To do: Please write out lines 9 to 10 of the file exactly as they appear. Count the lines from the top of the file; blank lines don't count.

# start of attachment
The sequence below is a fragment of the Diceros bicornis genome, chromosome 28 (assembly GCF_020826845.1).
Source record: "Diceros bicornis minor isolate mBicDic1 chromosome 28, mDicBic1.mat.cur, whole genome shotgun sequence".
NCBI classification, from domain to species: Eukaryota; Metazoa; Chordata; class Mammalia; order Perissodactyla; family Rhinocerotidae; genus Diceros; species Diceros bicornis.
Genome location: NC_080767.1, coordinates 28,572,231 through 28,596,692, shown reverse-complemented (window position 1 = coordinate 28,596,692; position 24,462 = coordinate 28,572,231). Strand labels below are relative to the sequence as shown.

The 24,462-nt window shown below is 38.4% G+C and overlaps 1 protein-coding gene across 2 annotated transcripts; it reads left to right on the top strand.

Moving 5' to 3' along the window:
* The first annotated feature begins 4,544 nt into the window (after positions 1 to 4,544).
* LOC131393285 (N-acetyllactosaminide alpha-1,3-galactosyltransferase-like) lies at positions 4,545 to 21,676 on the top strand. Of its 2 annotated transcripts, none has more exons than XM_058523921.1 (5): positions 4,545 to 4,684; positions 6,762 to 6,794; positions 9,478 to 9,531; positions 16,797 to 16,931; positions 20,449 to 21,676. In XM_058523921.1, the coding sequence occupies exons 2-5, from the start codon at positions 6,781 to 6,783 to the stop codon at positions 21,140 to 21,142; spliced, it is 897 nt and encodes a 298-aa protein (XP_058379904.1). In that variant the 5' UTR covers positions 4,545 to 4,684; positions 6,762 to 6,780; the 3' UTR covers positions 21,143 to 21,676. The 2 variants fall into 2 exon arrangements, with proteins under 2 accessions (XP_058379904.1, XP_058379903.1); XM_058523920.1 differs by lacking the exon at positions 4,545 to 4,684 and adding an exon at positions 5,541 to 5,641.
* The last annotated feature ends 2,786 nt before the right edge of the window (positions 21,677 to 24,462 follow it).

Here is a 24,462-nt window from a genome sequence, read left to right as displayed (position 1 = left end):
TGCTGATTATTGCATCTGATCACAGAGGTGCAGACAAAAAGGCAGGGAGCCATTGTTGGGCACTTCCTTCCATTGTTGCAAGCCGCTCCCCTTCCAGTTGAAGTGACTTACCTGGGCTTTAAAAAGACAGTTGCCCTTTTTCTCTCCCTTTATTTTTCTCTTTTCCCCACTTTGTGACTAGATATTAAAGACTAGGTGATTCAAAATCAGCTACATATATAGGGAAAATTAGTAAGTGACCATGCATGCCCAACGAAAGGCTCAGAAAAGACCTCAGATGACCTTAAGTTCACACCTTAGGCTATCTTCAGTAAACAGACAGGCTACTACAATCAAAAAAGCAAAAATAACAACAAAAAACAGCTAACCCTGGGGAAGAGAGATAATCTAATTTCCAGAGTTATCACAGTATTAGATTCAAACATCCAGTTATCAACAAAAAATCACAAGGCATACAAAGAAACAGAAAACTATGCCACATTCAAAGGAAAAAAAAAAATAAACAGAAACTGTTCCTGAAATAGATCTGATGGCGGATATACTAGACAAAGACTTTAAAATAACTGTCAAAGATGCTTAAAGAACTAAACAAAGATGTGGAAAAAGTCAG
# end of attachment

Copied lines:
* The last annotated feature ends 2,786 nt before the right edge of the window (positions 21,677 to 24,462 follow it).

Here is a 24,462-nt window from a genome sequence, read left to right as displayed (position 1 = left end):